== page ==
Sunday, 2 March 2014

Why I won't sign on the Green Line

Before you read this blogpost, you should check something first:

Have I signed on the Green Line?

Because no doubt that before you read whatever I am going to post, you'll want to know whether I do or don't subscribe to the Green Line being drawn on all maps of Israel. Once you know this, you can place me in one of the two camps, which a new campaign started by 16 young British Jews is trying to create.

Well, I haven't signed on the Green Line and I'm not planning to. I don't have a problem with drawing the Green Line on a map, and my decision not to sign has nothing to do with my political views about the peace process.

It's that this campaign is aiming to divide the community. Organisations that are "yet to sign up" are held hostage by this campaign by being named and shamed publicly - all this assuming that not signing up to the campaign is something to be ashamed of.

This is an extremely dangerous precedent. It is true that Jewish organisations are sometimes forced into making yes or no choices which have public ramifications. Shuls either do or don't say the Prayer for the State of Israel, and I for one strongly disagree with those who don't. However I don't believe we need to name and shame them, thus creating unnecessary division. If unchecked, this type of campaign could be repeated for any divisive issue in the community, pitting half the community against another.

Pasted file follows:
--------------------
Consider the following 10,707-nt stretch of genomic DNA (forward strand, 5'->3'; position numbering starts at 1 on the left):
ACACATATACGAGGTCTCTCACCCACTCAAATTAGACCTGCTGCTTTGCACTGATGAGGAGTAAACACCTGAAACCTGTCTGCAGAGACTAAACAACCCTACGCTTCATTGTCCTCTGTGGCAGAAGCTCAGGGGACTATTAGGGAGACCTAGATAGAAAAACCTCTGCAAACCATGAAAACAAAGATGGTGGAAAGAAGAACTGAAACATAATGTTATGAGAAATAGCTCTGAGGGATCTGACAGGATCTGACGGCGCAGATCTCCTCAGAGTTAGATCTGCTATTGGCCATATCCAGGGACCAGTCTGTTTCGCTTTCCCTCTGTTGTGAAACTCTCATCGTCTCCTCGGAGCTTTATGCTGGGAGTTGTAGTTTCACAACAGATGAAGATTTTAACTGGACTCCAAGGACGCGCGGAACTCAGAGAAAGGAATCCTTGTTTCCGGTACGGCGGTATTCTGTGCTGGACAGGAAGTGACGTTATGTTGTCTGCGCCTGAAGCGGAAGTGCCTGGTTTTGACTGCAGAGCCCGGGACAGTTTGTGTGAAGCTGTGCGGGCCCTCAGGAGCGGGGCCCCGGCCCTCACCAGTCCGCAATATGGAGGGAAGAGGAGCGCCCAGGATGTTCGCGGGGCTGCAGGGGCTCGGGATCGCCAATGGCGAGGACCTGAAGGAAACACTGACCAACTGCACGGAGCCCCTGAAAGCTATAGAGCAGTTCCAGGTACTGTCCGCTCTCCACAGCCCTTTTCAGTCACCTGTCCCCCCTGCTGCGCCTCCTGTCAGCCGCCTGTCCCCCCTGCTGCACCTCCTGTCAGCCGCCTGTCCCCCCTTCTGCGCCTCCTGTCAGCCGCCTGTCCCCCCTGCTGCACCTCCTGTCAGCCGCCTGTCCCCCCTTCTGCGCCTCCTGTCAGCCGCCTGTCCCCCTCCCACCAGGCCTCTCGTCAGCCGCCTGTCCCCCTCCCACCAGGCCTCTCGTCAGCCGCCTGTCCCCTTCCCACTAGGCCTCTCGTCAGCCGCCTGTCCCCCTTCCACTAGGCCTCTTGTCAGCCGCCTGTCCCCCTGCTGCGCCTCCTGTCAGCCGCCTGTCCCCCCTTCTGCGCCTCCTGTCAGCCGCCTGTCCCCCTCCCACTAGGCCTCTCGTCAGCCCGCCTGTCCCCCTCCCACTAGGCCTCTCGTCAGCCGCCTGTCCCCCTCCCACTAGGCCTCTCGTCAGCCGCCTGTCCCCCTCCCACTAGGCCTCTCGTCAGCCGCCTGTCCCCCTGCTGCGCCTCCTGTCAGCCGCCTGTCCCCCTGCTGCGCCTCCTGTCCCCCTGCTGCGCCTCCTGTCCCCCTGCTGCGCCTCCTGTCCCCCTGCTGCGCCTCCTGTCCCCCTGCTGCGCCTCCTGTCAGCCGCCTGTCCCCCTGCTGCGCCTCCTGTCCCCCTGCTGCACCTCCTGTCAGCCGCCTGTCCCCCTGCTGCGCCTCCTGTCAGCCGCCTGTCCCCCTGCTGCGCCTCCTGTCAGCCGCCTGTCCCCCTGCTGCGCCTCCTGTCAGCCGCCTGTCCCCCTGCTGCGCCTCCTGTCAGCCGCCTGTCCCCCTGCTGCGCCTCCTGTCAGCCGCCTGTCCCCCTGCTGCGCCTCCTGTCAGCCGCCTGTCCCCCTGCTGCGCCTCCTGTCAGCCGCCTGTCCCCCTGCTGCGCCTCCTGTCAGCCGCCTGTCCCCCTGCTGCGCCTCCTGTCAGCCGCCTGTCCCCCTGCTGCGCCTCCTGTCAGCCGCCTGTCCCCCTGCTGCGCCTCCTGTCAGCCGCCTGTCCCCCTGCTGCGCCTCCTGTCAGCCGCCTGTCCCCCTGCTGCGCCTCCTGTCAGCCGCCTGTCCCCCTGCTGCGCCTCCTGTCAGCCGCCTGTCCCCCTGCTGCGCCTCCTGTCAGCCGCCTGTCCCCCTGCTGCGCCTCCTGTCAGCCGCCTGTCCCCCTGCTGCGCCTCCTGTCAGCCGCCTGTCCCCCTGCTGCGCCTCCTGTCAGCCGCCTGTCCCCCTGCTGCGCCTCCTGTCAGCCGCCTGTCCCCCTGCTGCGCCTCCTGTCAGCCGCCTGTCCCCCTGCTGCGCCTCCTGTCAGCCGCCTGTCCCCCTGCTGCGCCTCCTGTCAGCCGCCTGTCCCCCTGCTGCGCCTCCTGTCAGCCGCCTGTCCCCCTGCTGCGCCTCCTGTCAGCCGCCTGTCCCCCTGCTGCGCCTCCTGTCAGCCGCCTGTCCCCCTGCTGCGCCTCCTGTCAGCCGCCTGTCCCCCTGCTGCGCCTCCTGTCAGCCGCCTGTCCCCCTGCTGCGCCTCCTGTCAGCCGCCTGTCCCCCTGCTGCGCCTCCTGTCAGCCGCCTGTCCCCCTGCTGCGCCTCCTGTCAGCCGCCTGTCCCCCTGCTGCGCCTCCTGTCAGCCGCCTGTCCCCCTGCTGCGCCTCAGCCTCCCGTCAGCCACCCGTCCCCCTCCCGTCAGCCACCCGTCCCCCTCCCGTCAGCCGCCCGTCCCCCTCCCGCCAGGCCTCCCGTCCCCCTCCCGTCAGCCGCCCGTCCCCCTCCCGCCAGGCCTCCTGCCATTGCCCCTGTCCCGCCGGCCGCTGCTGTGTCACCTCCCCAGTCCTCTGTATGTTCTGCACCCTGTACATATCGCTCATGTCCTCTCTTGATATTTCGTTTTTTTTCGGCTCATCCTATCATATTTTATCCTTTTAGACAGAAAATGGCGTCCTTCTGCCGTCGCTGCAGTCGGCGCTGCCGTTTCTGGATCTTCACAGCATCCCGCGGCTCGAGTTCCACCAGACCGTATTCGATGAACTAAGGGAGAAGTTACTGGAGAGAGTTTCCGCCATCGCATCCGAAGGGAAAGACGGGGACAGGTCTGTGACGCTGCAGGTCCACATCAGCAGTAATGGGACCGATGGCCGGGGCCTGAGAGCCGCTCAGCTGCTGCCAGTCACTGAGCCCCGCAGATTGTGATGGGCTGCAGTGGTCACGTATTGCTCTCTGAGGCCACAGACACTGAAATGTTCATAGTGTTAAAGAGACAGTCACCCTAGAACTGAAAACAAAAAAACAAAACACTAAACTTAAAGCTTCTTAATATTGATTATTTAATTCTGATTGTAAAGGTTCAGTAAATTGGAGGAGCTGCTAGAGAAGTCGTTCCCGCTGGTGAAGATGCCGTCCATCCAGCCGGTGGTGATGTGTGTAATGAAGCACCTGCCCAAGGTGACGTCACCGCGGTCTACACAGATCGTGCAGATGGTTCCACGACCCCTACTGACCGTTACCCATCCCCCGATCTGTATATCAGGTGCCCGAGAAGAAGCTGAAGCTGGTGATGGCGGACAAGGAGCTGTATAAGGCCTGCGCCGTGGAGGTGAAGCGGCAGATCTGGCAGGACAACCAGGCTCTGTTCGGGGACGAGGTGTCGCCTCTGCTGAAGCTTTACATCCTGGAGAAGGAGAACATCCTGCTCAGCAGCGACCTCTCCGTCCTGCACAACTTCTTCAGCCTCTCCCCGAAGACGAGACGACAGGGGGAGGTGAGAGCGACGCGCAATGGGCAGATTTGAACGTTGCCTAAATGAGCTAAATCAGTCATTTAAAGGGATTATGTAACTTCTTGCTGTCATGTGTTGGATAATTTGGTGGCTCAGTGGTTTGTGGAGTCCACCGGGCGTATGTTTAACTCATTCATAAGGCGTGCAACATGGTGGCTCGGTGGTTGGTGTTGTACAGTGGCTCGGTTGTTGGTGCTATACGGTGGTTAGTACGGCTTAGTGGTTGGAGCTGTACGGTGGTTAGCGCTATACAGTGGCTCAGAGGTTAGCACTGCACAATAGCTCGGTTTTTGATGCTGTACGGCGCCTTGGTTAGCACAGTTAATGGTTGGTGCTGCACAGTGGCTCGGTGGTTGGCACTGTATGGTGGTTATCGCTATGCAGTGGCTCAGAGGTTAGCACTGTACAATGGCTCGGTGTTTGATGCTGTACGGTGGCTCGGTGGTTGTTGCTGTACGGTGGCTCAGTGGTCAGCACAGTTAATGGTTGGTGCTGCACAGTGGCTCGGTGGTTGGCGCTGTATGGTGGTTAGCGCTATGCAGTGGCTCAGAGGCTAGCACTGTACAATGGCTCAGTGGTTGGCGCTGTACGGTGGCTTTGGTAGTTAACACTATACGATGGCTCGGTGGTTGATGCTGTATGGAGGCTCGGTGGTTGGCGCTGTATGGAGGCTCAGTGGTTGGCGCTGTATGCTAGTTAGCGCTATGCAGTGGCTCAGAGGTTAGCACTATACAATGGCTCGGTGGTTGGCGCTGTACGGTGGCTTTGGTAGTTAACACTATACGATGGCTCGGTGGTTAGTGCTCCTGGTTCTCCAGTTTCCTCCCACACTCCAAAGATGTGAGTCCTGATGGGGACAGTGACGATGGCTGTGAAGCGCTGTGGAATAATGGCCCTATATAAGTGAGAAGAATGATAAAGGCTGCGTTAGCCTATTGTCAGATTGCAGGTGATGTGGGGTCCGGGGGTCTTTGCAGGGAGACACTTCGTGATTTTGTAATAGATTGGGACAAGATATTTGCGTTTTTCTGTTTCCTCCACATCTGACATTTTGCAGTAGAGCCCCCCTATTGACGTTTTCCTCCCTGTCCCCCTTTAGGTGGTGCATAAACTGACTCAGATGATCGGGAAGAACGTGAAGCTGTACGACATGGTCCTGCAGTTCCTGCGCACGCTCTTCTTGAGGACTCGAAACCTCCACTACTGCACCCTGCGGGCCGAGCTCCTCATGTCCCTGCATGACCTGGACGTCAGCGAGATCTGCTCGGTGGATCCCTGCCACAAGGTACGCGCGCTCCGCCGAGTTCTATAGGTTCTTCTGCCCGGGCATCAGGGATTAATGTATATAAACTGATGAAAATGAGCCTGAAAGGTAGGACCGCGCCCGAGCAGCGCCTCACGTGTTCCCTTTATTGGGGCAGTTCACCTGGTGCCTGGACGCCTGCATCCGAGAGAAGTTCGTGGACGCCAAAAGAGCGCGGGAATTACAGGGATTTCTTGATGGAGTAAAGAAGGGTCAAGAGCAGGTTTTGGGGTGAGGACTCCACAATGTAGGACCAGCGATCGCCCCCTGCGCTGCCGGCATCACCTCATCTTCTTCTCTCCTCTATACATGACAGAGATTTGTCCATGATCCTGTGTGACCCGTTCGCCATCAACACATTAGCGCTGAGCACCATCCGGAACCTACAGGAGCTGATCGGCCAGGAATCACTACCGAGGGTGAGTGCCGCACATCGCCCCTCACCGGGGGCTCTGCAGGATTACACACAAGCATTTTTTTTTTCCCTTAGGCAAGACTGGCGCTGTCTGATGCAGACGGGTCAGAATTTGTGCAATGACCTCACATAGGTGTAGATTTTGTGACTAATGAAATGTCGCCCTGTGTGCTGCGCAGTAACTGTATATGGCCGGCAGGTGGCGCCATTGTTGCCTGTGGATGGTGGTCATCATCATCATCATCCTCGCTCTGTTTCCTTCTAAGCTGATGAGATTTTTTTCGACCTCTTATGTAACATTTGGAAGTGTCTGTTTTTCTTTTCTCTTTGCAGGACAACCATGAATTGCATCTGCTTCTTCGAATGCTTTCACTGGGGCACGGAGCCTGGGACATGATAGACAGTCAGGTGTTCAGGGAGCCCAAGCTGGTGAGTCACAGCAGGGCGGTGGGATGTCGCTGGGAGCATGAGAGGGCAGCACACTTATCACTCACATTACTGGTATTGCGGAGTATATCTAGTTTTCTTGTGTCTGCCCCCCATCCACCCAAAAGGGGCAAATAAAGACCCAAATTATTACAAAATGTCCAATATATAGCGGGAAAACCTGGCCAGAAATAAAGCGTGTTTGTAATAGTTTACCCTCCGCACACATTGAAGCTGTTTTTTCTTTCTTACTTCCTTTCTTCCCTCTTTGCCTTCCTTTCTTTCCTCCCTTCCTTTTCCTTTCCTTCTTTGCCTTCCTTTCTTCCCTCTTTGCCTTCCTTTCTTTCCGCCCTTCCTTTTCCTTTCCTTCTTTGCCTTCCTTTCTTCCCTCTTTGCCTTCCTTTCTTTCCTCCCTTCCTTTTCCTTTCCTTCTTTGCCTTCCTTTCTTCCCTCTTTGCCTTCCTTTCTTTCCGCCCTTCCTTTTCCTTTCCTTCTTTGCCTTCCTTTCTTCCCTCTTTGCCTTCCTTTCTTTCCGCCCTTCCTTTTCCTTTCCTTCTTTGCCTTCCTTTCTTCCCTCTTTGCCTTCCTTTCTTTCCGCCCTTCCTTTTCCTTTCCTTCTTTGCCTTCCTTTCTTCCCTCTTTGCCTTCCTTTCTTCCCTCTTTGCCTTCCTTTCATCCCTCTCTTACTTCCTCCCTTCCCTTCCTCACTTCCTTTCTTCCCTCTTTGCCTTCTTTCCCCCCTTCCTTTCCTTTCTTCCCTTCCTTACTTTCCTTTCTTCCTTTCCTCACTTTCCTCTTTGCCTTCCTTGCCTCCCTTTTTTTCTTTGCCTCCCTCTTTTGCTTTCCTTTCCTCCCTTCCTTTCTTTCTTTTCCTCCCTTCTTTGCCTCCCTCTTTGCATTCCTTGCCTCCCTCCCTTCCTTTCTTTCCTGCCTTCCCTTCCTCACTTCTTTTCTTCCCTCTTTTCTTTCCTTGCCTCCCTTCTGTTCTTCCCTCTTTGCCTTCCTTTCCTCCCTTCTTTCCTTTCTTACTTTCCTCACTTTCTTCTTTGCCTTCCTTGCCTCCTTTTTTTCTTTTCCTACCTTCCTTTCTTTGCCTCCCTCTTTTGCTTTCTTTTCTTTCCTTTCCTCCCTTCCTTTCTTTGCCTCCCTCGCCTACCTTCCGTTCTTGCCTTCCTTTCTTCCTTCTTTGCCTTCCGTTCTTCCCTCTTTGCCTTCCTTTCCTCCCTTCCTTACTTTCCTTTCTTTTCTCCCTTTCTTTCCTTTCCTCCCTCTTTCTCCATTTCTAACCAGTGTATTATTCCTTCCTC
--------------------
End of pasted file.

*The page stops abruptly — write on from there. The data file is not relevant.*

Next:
However it goes further than that. Just because such decisions are made does not mean that the reasons behind them are uniform. By listing all non-signed up organisations in one 'wanted list', assumes that whatever reasoning they may have for not signing up, it's not worth noting. Not only do we not know their reasons, we do not care either - because they have all been listed as 'yet to sign up', which suggests that once they have seen the light, they will.

But what if we say that the campaign, despite its questionable tactics, is ultimately right, and there is never a situation where it is acceptable to omit the Green Line from a map? The answer is - that's not the point. Whether the organisers intended it or not, the decision to sign or not will be viewed as whether one's views on the peace process are left-wing or right-wing. People will be judged before their views have been heard on the subject, and that does nothing to facilitate an "honest, well-informed discussion on Israel", as the campaign wishes.

Furthermore, one of the claims of the campaign is that it is not political, and that their quest is to bring balance to Israel education. However if one signs up to the campaign, they may notice that there is a tickbox which allows you to find out more information about the work of Yachad, who are supporting the campaign. Yachad are a political organisation with political objectives - notably a two-state solution and the division of Jerusalem. The box is automatically ticked. The fact that this campaign is being backed to that extent by a left-wing political lobbying group undermines its supposedly apolitical stance.

So, if you've managed to read this far, well done. You've hopefully realised that in all of my above points, I have not indicated whatsoever what my political leanings are. And no simplistic campaign will ever force me to reveal them.


  1. Nice article! Well argued. This campaign is about Jews placing themselves in the good Jew camp for the approval of the Goyim. Absolutely galut thinking.

  2. @ Stephen - the campaign is aimed at the community, not the 'approval of the Goyim' as you put it.

  3. There are lots reasons for wanting to change the way we educate about Israel that have nothing to do with seeking the 'approval of the Goyim'